The situation confronted here must be distinguished from those where the custodial parent is a recipient of government aid pursuant to Wyo. Stat. Ann. § 20-6-106(a) (LexisNexis 2003). In those cases, the custodial parent's right to child support, accrued, present or future, are assigned by operation of law to the Department of Family Services. See Whitt, ¶ 19.

[¶ 13] The thrust of our precedent is that parties may not unilaterally or jointly modify or abrogate the terms of a child support order. A court that obtains proper jurisdiction over a divorce action retains jurisdiction to modify or enforce the support provisions of the decree. Hurlbut, 957 P.2d at 841. Contract law has no place in the consideration of child support agreements. Sharpe v. Sharpe, 902 P.2d 210, 213-14 (Wyo. 1995). If the parties reach an agreement that would effect a modification of the child support order, then the proper procedure is the filing of a petition for modification.

"Under our statute the obligation of support is a continuing one; it is also one which is at all times subject to change upon proper request to the court for modification or clarification contingent upon a change in circumstances of the parties."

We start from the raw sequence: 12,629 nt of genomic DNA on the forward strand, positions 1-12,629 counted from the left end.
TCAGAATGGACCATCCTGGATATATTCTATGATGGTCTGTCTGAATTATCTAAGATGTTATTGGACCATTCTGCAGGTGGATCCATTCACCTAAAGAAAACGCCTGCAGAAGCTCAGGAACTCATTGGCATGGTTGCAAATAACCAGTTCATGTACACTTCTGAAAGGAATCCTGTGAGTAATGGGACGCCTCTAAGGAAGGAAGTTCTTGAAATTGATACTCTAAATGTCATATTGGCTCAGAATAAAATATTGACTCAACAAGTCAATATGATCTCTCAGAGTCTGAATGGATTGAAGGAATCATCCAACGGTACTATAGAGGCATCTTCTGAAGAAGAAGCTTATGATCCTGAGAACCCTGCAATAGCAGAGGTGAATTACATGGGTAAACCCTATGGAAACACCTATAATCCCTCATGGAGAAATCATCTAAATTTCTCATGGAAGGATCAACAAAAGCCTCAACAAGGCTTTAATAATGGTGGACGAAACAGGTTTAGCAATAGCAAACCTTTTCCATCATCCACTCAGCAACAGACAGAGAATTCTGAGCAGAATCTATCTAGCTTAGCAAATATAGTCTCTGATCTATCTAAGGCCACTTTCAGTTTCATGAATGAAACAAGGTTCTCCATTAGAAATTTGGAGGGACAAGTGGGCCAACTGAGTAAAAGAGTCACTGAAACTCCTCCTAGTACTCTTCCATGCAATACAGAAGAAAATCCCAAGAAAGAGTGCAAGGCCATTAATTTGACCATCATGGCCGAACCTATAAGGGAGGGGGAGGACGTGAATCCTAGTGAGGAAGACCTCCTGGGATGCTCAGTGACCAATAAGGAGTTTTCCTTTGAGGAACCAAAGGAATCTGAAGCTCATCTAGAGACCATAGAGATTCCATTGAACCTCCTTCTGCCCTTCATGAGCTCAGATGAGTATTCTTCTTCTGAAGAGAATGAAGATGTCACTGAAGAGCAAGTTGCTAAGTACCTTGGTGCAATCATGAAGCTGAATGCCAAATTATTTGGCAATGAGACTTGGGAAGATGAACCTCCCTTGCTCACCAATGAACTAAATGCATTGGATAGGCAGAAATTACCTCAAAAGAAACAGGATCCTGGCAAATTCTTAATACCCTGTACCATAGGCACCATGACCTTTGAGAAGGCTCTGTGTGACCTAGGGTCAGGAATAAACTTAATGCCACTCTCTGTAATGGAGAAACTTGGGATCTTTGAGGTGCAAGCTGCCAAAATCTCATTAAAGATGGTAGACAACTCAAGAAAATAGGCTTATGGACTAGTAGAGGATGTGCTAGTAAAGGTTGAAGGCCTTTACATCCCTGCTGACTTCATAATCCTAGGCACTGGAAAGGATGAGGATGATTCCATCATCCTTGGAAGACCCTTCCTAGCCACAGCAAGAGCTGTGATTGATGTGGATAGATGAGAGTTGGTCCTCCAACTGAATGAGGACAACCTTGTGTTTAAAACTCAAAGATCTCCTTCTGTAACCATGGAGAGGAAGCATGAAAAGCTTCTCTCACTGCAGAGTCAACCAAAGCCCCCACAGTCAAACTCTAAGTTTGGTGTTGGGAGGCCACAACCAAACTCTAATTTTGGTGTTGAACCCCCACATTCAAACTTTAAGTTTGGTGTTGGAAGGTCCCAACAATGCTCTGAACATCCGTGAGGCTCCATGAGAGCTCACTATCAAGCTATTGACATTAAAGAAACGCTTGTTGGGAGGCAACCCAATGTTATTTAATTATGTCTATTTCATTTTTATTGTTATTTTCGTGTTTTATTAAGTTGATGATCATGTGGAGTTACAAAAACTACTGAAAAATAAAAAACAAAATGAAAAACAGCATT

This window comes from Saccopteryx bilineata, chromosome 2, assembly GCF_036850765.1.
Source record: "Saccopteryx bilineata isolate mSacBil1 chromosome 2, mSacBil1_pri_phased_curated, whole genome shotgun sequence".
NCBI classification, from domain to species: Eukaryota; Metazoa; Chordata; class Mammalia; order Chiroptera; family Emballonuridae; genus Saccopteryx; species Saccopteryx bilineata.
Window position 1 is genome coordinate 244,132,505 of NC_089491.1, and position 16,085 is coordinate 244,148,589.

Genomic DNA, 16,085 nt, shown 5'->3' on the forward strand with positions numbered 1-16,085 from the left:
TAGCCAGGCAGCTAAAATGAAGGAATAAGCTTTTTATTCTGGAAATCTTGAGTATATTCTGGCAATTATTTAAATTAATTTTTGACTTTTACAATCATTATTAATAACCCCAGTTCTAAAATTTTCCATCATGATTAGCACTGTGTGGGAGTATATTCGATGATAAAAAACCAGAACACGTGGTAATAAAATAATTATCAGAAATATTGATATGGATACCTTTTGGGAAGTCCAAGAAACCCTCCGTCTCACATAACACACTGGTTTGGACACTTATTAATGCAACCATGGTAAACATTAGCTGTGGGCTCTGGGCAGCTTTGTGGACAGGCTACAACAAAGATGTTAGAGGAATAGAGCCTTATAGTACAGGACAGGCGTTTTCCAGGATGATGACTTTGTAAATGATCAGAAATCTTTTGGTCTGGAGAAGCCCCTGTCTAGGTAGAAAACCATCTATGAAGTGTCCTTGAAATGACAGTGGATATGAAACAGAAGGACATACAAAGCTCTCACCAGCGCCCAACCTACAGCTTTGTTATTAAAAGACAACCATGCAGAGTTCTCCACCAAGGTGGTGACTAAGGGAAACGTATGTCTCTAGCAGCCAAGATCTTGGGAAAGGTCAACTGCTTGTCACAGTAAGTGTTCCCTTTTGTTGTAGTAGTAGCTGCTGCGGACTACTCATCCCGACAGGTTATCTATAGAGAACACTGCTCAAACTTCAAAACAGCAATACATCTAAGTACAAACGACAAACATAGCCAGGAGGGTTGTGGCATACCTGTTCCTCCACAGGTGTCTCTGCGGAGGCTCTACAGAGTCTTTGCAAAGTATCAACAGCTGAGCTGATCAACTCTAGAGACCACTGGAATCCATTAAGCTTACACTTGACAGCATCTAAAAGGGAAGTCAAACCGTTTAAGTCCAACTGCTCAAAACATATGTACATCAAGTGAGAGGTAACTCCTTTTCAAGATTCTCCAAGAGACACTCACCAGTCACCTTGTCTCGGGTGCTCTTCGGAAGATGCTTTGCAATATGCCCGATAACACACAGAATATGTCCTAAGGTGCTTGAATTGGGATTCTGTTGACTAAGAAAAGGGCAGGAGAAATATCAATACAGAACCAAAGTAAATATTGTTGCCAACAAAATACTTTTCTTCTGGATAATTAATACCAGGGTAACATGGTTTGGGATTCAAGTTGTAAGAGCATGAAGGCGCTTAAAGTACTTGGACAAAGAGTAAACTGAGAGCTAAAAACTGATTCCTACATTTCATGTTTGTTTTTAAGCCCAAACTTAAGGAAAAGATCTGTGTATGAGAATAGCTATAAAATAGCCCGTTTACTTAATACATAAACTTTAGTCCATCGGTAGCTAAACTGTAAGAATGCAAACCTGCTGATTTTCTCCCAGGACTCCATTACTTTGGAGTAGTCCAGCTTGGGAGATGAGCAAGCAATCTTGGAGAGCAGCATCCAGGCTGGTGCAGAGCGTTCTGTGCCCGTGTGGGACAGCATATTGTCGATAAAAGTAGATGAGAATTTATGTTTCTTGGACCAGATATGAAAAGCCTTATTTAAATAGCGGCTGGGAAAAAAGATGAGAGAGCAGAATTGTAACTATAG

Erhart, ¶ 15 (emphasis in original) (quoting Redman v. Redman, 521 P.2d 584, 587 (Wyo. 1974)). The parties failed to follow the proper procedure and, therefore, the agreement was never valid and was not enforceable.

[¶ 14] We hold that any agreement that purports to waive unpaid child support or the custodial parent's right to enforce the support order without proper approval from a court of competent jurisdiction is void ab initio. We reverse the district court's judgment and remand for a determination of the amount of arrearages.

Summaries of

Kimble v. Ellis

Supreme Court of Wyoming
Dec 10, 2004
2004 WY 161 (Wyo. 2004)
Case details for

Kimble v. Ellis

Case Details

Full title:Judith D. KIMBLE, f/k/a Judith D. Ellis, Appellant (Plaintiff), v. James…

Court:Supreme Court of Wyoming

Date published: Dec 10, 2004


2004 WY 161 (Wyo. 2004)
2004 WY 161